Readers, Artists, Athletes, and More

Dear Children,

Just a few days ago the two of you secretly worked together to set up a Story Nest as a surprise for me. I was tired, so I let you do all the reading. It was wonderful to just relax in the Nest and listen to you read the books that I used to read to you. All those years of bedtime reading really paid off.

As for your individual reading, Livia has been working her way through huge quantities of books from both the public library and my personal library. But, for all that she’s a voracious reader who stays up far too late reading, she’s choosy about what she reads, and understandably so (though it’s hard on me, since I have so many favorite books that I’d like to share!). She likes my Roald Dahl and Edward Eager books, but she will not read any books about things she does not like, so no princesses (The Ordinary Princess by M.M. Kaye), dolls (Magic Elizabeth by Norma Kassirer), ghosts (The Children of Green Knowe by L.M. Boston), or mysteries (Nancy Drew), and it nearly broke my heart when she said she didn’t want to read Dodie Smith’s The One Hundred and One Dalmatians simply because she doesn’t like dogs. I don’t particularly like dogs either, but it’s an adorable book, so I made a bet with her. Our bet is that if she reads it and absolutely hates it, I’ll give her two bucks to pay for her time. If she likes it, I’ll get the satisfaction of having convinced her to read another great book.

Marshall has also been reading a lot, but at a slower, appropriately Marshallesque pace. He recently finished Charlie and the Chocolate Factory, and now he’s reading the sequel. Yesterday he was the one who was still awake and reading late into the night. Tsk, tsk. You might both do well to read a little less and sleep a little more! I have never stayed up too late reading, so I can say that ๐Ÿ˜‰

Last week was the school’s art show. This year Marshall was the one with art on display, and I got a great picture of him next to the snowman he had created. Both of you were thrilled again by the large assortment of cookies. But in addition to the free cookies, we seem to have picked up a free virus. We all came down with a cold a few days later, and your father, in particular, has been miserable since. Poor Daddy.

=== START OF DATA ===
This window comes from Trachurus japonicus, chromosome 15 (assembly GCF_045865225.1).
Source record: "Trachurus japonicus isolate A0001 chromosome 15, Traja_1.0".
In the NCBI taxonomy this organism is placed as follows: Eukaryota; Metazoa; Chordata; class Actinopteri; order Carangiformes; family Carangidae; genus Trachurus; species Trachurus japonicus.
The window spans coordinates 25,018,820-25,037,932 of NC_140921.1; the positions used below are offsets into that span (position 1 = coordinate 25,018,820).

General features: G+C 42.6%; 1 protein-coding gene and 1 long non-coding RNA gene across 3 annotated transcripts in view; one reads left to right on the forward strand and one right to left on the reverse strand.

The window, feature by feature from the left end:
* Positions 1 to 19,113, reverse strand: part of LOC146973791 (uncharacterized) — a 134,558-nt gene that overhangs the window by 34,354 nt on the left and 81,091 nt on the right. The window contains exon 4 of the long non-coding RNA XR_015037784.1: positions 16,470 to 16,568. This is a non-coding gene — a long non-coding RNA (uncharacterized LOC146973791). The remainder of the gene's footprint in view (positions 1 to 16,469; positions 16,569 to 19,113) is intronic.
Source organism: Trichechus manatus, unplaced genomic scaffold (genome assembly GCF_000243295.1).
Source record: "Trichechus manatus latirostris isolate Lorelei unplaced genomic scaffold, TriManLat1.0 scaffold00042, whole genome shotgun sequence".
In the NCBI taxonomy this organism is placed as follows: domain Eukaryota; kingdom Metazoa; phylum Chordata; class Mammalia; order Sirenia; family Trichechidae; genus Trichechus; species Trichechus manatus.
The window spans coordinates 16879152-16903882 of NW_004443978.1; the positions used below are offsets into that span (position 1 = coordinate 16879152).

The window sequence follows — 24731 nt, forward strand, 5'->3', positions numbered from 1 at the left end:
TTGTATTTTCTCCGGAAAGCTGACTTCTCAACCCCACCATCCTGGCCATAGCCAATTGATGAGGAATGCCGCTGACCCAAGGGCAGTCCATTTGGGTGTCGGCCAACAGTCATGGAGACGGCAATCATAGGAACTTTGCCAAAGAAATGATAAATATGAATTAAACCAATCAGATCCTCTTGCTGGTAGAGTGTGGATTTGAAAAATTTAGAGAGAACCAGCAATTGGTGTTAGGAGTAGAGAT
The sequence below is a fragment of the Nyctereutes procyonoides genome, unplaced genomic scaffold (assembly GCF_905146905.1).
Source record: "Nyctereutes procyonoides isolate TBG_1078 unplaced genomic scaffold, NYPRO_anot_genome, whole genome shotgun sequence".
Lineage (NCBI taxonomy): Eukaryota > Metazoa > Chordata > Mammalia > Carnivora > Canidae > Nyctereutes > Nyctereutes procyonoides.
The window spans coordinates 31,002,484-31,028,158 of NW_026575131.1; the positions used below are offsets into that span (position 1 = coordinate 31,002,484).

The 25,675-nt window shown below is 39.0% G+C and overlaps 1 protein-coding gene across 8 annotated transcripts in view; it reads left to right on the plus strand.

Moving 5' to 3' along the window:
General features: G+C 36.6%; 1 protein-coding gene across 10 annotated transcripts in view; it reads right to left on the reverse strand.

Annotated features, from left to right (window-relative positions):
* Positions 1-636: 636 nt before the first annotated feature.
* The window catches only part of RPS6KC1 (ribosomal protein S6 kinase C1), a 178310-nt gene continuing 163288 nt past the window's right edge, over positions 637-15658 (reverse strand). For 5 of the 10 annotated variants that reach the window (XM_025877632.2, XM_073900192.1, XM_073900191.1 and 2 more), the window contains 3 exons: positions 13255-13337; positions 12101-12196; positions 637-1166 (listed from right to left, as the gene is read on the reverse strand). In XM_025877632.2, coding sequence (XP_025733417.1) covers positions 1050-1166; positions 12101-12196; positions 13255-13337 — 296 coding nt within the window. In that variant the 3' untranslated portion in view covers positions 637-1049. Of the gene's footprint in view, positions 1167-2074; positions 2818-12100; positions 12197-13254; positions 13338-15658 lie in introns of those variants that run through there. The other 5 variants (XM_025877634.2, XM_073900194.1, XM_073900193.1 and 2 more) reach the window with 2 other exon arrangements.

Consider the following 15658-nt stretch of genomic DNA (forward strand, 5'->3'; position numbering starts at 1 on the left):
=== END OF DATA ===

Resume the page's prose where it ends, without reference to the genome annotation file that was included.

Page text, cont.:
Your fencing lessons have been a big success. You graduated from the Beginner level yesterday (and you got special pins to mark the occasion). The classes have been so good for you, and you enjoy them so much, that we’ve signed you up for the Intermediate level.

You also started music lessons a few weeks ago. Livia practices nearly every day without being told to. She doesn’t always practice the pieces assigned to her, because she would rather play things such as “Baby Shark” and the theme from “Godzilla,” but she enjoys playing, and that’s important. Her musical ability is obvious, and she has such enthusiasm. It is a pleasure to watch her learn. Marshall usually has to be strong-armed into practicing, and he hardly does enough, yet somehow by the time his next lesson rolls around he has miraculously improved. I am convinced that he has a vast reservoir of musical talent that he only displays when he feels like it. After all, who already knew how to read written music, and who taught his sister how to play recorder, and who figured out how to play the “Godzilla” theme on the keyboard? Marshall did! So you’re both making excellent progress, each in your own way.

And I should not fail to mention that both of you showed improvement on your latest report cards.

You are growing as readers, artists, athletes, musicians, and scholars, and I am so proud of you both.


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